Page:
Rita Perkins, Plaintiff-appellant, v. Louis W. Sullivan, Secretary of Health and Human Services,defendant-appellee, 902 F.2d 29 (4th Cir. 1990)

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US Court of Appeals for the Fourth Circuit - 902 F.2d 29 (4th Cir. 1990)

Argued Feb. 7, 1990. Decided April 17, 1990

Appeal from the United States District Court for the Western District of North Carolina, at Charlotte. James B. McMillan, Senior District Judge. (CA-88-54-C-C-M)

Frederick Ronald Stann, Gastonia, N.C., argued, for appellant.

Clifford Carson Marshall, Jr., Assistant United States Attorney, Charlotte, N.C., for appellee.

Thomas J. Ashcraft, United States Attorney, Charles E. Lyons, Assistant United States Attorney, Charlotte, N.C., on brief.



Before ERVIN, Chief Judge, and MURNAGHAN and WILKINS, Circuit Judges.


Rita D. Perkins appeals the order of the district court affirming the Secretary's denial of her claim for disability benefits under Title XVI of the Social Security Act, as amended, 42 U.S.C.A. Secs. 1381, et seq. (West 1983 & Supp.1989). She contends that the decision of the Secretary is not supported by substantial evidence. Specifically, she alleges that the Secretary erred by failing to give requisite weight to the opinion of her treating physician. She also contends that the Secretary erred by not considering the testimony of a vocational expert in response to a hypothetical question proffered by her counsel. We reverse and remand for an award of benefits.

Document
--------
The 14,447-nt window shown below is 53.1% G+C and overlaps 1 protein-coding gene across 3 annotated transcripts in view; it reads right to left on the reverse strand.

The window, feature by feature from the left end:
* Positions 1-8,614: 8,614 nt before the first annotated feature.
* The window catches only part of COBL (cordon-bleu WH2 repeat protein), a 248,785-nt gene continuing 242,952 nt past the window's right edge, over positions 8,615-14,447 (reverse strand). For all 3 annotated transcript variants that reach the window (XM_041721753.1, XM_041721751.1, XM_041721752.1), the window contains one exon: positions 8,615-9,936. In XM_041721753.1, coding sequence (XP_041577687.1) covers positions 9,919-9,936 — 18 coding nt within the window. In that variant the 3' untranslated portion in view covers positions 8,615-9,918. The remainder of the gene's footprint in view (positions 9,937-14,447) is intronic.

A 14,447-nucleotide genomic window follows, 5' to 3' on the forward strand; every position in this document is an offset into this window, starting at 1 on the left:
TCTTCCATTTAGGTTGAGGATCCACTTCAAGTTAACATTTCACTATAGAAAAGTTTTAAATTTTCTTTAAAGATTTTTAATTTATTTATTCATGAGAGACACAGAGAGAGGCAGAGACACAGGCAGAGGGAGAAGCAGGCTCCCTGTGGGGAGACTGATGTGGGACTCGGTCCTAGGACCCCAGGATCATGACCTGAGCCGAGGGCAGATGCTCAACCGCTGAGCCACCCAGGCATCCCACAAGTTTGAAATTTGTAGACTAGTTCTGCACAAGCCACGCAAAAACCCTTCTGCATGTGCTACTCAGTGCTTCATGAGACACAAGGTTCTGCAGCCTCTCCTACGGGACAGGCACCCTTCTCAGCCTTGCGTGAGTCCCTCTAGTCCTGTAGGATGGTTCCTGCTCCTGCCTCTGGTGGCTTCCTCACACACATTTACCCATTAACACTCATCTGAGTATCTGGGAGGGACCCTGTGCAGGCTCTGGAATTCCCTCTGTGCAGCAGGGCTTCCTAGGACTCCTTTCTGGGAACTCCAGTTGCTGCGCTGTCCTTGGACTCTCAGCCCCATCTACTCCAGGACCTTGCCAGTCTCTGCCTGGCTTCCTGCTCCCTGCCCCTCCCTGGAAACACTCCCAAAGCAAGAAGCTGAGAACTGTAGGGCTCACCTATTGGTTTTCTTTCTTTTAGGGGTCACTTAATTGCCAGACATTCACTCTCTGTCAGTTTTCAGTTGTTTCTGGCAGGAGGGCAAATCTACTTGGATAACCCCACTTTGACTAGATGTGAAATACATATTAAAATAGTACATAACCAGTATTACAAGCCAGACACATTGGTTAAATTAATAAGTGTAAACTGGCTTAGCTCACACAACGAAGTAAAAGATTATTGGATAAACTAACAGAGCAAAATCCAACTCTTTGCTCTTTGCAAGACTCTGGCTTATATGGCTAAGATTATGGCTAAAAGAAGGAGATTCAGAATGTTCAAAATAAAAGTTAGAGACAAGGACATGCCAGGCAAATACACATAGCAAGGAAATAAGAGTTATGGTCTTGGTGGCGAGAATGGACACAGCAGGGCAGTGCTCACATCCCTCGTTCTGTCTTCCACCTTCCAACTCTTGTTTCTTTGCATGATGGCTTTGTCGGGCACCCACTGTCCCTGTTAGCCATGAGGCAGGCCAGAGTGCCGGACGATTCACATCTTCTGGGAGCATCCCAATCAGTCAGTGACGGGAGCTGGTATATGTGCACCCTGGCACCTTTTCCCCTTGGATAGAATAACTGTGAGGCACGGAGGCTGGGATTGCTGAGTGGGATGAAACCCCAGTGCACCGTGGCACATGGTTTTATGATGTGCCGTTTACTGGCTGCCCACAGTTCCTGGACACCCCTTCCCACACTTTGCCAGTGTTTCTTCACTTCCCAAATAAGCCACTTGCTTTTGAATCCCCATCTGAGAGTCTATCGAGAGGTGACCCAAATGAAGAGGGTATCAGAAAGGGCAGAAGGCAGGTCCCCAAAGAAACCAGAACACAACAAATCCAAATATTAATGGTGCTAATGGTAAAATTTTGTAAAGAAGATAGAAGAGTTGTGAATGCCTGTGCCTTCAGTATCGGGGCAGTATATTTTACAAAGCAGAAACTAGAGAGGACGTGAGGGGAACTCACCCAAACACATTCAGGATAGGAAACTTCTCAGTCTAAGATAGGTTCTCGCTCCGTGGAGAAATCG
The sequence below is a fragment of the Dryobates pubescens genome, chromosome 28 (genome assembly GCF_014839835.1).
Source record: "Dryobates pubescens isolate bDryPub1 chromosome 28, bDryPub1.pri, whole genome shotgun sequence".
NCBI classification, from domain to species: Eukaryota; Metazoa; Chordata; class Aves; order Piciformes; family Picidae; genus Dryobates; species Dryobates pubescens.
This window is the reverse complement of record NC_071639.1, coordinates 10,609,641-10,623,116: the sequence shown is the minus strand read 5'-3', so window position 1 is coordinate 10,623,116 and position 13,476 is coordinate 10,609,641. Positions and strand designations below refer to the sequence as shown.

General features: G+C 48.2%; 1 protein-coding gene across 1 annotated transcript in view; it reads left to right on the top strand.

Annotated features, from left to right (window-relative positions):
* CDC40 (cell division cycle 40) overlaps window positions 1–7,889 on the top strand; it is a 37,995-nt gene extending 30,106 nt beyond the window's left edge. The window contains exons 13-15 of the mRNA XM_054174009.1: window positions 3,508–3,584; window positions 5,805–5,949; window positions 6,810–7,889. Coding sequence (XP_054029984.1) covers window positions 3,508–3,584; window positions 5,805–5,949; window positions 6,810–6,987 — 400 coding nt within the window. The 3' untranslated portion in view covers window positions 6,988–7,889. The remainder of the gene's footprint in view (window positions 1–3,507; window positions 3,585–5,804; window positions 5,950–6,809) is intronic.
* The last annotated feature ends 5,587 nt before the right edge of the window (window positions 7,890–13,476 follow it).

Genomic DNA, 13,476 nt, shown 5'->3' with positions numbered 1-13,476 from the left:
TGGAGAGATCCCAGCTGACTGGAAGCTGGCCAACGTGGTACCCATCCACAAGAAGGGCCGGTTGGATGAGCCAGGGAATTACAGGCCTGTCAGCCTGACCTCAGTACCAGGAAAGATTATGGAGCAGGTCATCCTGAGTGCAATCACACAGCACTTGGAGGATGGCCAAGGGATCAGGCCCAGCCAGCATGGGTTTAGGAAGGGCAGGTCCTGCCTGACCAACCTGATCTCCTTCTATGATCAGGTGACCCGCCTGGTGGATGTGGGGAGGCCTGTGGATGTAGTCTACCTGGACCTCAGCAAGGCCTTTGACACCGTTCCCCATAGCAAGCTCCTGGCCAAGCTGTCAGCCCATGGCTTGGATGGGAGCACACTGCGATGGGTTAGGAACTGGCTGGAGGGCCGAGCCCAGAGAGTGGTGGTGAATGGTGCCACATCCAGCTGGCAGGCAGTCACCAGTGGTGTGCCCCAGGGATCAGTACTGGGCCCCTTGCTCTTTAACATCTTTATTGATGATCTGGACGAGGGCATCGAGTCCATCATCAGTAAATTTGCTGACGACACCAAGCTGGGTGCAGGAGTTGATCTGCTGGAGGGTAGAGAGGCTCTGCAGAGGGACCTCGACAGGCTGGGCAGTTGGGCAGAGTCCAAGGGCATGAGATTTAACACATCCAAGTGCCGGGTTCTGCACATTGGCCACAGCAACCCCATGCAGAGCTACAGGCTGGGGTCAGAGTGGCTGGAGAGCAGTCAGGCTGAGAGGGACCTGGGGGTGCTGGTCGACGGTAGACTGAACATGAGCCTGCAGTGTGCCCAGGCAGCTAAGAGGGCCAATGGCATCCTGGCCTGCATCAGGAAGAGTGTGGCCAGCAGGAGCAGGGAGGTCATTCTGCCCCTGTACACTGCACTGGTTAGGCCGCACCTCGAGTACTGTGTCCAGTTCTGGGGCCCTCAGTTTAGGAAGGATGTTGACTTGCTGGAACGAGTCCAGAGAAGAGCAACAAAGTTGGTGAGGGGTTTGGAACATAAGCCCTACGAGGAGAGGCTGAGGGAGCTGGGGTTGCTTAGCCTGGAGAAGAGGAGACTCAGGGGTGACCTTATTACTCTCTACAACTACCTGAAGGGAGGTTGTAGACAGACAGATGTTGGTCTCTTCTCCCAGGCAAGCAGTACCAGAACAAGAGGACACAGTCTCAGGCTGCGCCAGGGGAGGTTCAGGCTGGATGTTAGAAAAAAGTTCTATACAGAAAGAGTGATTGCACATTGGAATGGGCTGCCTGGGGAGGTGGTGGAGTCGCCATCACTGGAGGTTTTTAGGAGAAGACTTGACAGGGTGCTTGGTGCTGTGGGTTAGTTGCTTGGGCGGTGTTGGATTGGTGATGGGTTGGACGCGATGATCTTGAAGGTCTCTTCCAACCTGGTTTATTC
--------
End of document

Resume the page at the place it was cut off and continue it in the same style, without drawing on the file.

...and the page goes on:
Perkins filed an application for supplemental security income benefits in March 1986 alleging disability due to a nervous condition and headaches. Her claim was denied initially and on reconsideration. After a hearing before an Administrative Law Judge (ALJ) the Secretary also denied the claim, finding that Perkins had "the residual functional capacity to perform a wide range of light work." On judicial review the district court affirmed the Secretary's decision, finding that it was supported by substantial evidence.

Perkins is 44 years of age and was last employed in 1972. She suffered a nervous breakdown in 1979 and has since been hospitalized five times for treatment of depression. It is undisputed that Perkins has serious mental problems and suffers from persistent depression and anxiety. She has also been hospitalized twice for physical ailments, but claims her dominant impairment is her mental condition. She testified that her daily activities include cooking for her daughter, performing light cleaning, and washing clothes. She also visits the grocery store and the post office once or twice a month and enjoys working with crafts.

Dr. Einar Pustrom, Perkins' treating physician, stated on a psychiatric disability report form that Perkins "could not maintain [a] regular working schedule." Although he also responded "no" to the question of whether Perkins had difficulty concentrating, the medical summary attached to the ALJ's decision noted that Perkins often had difficulty concentrating during tasks.

At the administrative hearing, the ALJ asked a vocational expert, Dr. James G. Carr, the following hypothetical question:

Q. Dr. Carr, assume that I find on the basis of the credible record before me for a full relevant period that the claimant's demonstrated exertional impairments reflect the residual functional capacity for a wide range of light work on a sustained basis, and assume further that she has demonstrated certain significant non-exertional impairments, principally relating to depression, headaches and scoliosis, which would prevent her from doing any work of a skilled or semi-skilled nature.